Epiphenomenalists, however, are likely to think that the intuitive connection between this property and knowledge is much weaker than that between knowledge of M and the fact that P3 would not be occurring unless M had recently occurred.
www.seop.leeds.ac.uk /archives/fall2002/entries/epiphenomenalism   (6471 words)

  
 Foundations.Cognitive.Science2001: Epiphenomenalism and Zombies   (Site not responding. Last check: 2007-10-09)
One thing I overlooked was the key objection, epiphenomenalism, but I now (finally..) have a couple of things to say about that.
Firstly if epiphenomenalism were true then we behave as though we are zombies.
But it might be that x has a higher probability of being born in the first place, if the adaptation required to produce it is smaller (due to some functionality of consciousness) than the adaptation required to produce y.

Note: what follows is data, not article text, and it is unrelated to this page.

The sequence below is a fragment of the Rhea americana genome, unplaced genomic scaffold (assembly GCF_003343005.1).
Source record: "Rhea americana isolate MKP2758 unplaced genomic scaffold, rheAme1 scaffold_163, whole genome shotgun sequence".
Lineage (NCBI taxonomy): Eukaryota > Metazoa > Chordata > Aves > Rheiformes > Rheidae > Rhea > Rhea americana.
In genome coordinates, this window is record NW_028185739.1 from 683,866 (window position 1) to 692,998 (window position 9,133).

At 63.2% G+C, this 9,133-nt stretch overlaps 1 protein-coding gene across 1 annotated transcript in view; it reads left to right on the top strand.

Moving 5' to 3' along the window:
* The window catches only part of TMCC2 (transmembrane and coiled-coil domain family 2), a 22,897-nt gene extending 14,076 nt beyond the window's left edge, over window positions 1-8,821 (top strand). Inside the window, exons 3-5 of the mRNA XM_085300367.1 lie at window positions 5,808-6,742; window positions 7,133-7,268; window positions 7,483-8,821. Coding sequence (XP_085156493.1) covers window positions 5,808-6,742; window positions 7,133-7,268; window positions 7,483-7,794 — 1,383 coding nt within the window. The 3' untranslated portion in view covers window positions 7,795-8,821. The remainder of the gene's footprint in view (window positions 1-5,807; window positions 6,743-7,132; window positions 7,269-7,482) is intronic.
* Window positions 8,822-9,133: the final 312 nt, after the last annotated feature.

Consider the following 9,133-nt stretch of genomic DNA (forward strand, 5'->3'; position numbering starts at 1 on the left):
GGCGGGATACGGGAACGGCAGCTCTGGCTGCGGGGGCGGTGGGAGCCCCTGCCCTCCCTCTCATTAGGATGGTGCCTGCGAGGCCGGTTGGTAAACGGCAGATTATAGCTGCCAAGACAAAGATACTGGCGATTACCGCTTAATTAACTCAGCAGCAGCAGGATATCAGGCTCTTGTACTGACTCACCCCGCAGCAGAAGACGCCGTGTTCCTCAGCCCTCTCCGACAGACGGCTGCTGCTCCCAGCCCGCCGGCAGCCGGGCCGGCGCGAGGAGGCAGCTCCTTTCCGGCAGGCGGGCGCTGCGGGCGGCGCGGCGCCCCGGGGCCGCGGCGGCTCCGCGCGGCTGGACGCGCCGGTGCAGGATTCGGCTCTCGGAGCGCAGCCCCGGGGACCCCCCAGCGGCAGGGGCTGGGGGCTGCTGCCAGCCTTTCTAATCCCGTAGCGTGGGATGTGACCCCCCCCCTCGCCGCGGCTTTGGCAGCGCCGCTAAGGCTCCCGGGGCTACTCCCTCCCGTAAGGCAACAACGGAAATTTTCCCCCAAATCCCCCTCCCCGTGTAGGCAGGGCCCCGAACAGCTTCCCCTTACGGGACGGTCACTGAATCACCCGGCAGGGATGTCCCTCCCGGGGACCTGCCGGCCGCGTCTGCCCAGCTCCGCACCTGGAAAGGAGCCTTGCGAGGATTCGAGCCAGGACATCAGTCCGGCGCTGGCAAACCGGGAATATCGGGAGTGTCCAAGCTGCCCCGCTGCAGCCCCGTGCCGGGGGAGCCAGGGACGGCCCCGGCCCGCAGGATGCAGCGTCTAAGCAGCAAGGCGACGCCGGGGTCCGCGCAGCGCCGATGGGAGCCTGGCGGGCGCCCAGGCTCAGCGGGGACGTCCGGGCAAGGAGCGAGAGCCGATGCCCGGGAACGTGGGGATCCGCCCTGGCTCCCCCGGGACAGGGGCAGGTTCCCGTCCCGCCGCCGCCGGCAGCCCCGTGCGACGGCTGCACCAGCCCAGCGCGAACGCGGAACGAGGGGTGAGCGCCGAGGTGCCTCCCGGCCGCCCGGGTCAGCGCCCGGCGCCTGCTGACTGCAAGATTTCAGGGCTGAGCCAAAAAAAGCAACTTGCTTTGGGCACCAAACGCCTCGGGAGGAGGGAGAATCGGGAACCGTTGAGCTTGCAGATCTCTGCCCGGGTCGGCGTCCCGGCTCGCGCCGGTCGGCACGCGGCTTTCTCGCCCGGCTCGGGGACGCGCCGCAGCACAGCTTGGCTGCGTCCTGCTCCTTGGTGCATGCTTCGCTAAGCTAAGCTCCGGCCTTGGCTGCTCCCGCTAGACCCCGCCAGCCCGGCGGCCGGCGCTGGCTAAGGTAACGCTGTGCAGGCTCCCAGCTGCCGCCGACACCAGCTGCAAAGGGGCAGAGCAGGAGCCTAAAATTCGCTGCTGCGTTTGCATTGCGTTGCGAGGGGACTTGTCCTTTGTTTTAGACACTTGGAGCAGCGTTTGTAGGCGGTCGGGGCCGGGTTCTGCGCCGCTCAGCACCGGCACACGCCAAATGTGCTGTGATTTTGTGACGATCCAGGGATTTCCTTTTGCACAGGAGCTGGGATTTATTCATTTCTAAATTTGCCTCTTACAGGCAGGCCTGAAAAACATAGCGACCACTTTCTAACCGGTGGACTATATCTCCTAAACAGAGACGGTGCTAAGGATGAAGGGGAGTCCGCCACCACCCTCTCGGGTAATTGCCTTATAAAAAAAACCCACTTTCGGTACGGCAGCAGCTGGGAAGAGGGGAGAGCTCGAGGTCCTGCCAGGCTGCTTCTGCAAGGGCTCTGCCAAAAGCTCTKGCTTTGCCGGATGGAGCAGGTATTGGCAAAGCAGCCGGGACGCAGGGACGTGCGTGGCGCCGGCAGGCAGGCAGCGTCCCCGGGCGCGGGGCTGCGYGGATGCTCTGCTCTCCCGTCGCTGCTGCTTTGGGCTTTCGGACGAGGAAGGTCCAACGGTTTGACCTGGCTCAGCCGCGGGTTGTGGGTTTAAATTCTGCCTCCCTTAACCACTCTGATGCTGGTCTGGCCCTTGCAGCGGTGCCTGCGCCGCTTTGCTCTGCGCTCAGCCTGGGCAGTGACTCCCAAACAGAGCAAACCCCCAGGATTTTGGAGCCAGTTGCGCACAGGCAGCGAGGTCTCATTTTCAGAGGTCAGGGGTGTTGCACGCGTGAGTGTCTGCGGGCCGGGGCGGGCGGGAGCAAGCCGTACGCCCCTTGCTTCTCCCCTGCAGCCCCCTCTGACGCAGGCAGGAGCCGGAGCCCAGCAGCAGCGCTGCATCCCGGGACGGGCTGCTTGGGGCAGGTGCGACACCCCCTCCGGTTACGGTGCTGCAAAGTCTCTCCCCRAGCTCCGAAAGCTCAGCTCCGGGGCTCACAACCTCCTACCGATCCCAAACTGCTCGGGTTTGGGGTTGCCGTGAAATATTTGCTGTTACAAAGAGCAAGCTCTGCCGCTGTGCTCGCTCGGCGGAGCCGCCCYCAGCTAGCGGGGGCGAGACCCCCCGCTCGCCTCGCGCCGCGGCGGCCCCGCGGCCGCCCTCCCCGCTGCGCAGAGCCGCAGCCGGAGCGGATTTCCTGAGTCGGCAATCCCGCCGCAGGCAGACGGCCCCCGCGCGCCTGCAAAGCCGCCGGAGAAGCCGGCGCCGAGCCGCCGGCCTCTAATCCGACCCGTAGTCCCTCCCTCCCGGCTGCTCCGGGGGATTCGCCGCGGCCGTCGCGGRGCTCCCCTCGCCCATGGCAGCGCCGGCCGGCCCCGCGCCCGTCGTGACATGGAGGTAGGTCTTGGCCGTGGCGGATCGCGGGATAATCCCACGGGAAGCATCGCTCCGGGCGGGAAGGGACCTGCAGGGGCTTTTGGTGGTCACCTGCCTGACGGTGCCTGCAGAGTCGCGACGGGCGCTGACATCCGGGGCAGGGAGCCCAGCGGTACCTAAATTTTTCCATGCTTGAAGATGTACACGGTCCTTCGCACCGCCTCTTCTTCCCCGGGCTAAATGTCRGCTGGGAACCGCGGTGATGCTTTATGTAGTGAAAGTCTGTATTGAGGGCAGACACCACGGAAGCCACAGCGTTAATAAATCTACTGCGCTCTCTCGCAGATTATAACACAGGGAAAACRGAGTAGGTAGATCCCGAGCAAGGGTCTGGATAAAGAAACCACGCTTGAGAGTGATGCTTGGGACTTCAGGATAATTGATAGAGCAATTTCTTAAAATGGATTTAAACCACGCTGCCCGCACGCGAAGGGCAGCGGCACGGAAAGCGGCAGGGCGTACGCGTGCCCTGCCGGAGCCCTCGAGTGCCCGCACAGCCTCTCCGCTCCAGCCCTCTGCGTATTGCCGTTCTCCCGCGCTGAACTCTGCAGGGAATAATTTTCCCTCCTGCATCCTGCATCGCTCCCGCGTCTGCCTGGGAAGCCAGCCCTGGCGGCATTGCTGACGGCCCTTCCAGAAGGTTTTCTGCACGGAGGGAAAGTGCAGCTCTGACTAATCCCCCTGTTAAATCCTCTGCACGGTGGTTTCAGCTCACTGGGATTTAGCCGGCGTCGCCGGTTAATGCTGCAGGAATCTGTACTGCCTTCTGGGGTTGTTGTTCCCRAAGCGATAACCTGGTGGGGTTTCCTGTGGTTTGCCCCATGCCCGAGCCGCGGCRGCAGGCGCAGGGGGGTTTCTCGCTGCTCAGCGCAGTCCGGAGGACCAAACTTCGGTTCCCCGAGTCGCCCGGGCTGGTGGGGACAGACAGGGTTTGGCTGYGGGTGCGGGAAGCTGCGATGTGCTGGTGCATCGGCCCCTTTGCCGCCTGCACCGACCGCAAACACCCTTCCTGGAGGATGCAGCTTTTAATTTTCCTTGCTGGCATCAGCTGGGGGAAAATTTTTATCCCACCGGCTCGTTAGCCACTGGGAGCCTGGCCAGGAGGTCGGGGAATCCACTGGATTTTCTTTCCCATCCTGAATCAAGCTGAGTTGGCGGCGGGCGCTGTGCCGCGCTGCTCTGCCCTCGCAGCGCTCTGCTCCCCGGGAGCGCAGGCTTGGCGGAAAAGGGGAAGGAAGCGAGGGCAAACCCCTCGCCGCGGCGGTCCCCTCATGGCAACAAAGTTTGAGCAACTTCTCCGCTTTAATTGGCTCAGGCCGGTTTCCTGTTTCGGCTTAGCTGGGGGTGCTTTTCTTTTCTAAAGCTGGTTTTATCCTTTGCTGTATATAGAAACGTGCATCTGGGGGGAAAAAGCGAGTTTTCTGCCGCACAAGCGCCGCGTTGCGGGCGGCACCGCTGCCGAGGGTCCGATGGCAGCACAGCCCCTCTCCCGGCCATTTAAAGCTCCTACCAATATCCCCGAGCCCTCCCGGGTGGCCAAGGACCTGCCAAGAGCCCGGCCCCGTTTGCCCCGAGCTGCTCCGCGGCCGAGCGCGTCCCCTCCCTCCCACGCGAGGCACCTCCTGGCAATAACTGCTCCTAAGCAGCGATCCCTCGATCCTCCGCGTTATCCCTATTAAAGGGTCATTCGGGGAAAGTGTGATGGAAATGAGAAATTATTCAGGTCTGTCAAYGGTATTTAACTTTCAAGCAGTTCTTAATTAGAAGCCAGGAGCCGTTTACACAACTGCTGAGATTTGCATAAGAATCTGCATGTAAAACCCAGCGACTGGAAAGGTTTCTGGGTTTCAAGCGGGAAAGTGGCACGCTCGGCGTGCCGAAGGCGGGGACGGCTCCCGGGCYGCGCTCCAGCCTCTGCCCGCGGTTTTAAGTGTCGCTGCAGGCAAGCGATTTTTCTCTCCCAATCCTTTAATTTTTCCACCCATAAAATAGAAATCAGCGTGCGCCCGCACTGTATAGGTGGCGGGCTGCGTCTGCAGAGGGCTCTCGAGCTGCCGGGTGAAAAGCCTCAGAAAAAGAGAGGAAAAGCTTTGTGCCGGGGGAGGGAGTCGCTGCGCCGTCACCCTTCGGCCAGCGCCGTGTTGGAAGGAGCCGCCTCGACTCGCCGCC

www.ecs.soton.ac.uk /%7Eharnad/Hypermail/Foundations.Cognitive.Science2001/0161.html   (430 words)

  
 [No title]
The issue of epiphenomenalism with respect the phenomenal image is also an aspect of the debate and sometimes assumes prominence in the description of what is at issue.
Obviously then, Kosslyn's other reasons for thinking that the epiphenomenalism of experiences is false give way, in the final analysis, to the scientific requirement that he remain neutral on the issue until more evidence is at hand.
Epiphenomenalism is a logical possibility and we know that common sense is not always right.
www.gis.net /~tbirch/fsdchap4.htm   (12958 words)

  
 [No title]